Continuity of history in the present day life styles without referring back to its source constantly yet acknowledging it in hundreds of small little acts or ways is what we call the culture of a place or people. At Pukar, what Azad searches for is this continuity and what perplexes him as a photography artist is the apparent absence of it. Take any historical city in India like Jaipur, Agra, Madurai or Delhi we see the obvious continuities that paint the city a shade stranger than other modern cities in the country. This could be because of the presence of the architectures and tombs, palaces and forts, and ponds and step wells etc., but in the case of Pukar no such visible traces frame the general life of people. Therefore the task of the artist here is to link up the given absence with a famed history which is otherwise apparent in the collective consciousness of the people who dwell there as well as visit the place. That means, the bodies/persons/events/images that Azad documents at Pukar become the stand in bodies for this continuity. In other words, the absence of history in these quotidian bodies itself marks the continuity of the history that envelopes Pukar. In a way it is a crazy task for Azad as he has to photograph a person who does not have any obvious link with the place’s glorious history and position the image within a narrative in order to evoke history.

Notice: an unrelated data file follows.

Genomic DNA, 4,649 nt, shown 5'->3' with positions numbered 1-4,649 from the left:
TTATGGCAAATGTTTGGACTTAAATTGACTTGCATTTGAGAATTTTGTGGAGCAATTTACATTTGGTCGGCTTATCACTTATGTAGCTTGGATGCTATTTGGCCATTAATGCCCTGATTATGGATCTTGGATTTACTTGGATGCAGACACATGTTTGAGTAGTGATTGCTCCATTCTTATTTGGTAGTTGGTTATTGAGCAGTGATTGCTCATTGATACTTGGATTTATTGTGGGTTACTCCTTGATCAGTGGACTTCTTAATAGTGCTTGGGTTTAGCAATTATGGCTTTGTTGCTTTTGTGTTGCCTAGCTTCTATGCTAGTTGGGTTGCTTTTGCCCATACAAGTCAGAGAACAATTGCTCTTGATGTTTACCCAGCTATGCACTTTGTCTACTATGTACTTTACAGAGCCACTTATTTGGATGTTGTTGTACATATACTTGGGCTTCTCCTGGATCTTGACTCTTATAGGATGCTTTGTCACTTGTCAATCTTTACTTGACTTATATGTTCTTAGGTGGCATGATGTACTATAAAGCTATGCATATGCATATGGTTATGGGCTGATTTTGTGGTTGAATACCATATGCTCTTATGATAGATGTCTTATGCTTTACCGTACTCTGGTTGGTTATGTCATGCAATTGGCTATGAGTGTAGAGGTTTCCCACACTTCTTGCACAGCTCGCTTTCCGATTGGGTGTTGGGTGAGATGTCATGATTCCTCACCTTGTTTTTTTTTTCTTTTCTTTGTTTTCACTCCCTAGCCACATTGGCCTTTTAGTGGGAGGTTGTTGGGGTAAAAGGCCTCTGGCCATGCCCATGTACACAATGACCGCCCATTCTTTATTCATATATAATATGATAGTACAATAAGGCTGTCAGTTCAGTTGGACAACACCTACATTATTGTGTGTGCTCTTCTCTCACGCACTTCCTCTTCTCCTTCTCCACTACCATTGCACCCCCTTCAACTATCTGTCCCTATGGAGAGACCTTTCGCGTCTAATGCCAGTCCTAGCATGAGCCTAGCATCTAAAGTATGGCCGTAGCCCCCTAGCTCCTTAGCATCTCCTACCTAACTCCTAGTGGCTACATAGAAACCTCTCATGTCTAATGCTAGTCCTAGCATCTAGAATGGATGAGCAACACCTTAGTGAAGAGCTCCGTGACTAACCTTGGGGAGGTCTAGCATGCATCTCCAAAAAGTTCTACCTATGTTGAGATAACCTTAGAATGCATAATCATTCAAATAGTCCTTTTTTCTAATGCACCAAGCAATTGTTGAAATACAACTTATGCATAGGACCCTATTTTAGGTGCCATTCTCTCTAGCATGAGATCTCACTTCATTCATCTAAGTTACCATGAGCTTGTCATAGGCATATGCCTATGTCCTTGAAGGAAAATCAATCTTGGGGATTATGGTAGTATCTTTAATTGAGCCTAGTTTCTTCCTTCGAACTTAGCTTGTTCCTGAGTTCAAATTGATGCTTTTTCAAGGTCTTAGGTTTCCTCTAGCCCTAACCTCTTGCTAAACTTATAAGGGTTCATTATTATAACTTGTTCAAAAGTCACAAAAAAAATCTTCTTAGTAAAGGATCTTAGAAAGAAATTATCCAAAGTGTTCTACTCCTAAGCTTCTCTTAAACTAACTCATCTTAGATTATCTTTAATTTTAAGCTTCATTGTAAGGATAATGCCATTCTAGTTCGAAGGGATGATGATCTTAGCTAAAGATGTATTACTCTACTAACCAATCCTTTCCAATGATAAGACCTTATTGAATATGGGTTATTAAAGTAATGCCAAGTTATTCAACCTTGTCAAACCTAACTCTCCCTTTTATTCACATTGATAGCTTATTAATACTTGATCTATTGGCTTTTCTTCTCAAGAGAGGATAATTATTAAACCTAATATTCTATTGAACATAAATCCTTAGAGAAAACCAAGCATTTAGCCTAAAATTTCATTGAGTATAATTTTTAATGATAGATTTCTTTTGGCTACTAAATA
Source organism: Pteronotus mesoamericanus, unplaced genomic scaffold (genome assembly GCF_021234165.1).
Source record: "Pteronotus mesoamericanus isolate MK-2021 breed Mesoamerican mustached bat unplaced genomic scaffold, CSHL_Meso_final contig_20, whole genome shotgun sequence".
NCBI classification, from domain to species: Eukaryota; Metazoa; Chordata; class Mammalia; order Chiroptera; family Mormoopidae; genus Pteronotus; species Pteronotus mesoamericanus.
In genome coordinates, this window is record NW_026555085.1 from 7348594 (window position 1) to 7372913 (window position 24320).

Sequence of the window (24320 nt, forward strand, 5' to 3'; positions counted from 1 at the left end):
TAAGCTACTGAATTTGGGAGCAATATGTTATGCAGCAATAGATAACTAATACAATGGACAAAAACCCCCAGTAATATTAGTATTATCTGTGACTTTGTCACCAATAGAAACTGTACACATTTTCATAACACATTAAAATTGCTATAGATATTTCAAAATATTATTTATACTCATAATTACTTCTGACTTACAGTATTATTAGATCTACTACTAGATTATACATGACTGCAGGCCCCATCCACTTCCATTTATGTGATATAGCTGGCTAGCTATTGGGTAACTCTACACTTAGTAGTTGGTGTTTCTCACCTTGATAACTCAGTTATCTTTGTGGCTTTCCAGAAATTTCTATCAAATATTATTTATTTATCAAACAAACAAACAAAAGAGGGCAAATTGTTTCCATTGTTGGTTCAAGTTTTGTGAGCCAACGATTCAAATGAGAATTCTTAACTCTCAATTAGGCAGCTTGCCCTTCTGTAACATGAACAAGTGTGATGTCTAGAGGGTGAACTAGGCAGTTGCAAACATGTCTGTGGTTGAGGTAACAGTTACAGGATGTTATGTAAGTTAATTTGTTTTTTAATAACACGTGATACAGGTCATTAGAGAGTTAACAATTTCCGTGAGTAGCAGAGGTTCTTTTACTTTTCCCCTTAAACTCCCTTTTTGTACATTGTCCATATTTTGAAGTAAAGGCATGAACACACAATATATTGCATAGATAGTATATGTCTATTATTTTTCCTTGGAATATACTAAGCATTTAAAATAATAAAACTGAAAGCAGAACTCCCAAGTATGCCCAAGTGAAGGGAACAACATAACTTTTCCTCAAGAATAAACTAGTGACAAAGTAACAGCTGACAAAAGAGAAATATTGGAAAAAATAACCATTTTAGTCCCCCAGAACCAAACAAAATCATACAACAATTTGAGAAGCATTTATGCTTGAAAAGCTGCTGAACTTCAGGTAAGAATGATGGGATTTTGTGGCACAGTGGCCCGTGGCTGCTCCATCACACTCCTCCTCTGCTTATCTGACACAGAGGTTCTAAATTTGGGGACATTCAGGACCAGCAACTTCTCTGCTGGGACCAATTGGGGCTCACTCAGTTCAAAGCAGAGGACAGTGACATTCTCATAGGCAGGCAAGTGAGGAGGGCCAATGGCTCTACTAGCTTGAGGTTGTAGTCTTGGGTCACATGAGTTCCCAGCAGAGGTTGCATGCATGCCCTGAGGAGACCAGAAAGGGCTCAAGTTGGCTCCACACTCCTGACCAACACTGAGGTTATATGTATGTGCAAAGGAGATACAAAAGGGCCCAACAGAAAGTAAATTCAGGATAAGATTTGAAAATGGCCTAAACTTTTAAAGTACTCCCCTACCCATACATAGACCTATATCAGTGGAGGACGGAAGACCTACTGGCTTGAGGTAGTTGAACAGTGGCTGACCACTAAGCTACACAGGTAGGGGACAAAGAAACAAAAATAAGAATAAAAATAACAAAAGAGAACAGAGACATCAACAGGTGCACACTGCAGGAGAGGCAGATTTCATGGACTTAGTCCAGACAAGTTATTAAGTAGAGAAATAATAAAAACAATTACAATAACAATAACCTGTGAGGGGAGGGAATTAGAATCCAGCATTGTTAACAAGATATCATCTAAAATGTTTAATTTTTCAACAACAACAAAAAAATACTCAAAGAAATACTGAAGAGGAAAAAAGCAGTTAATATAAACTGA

Azad doubles up here as a magician as he attempts something nearly impossible. He subverts the very logic of the photographic act/event as photography is supposed to be registering a decisive moment or a series of moments before or after that moment. Photography could also be upfront, straight and a dry registry almost erasing any kind of decisiveness attached to those moments. Photography also has become an act of challenging the very ‘true’ nature of the photographic result where not just by changing the angle or perspective of the photographic tool in the event of registration/documentation but also by erasing the very subject/event that the photographic tool intends to register. Hence, a blurred image could change as well as challenge the ‘truth value’ of a photographic image taking the photographic discourse to a direction that brings the improbable and impossible images as a pivotal component of it. By way of registering the absence of history in the ‘present bodies’ that show no continuity of the said history, Azad almost virtually blurs the bodies and makes them the embodiment of an absent history. It is as good as producing an apparent blurred image through manipulating aperture speed of the camera or by shaking the camera deliberately. Azad’s series ‘Men of Pukar’, in this sense is like hyper-realistic painting done by highly skilled artists in order to take abstraction to its highest form of perfection. Art historically speaking, hyper-realist paintings in fact attempt to collapse the line between figuration and abstraction; at the height of figurative perfection, the subject in the figurative work loses its body and turns into ether; a virtual hologram appearance but ir-real.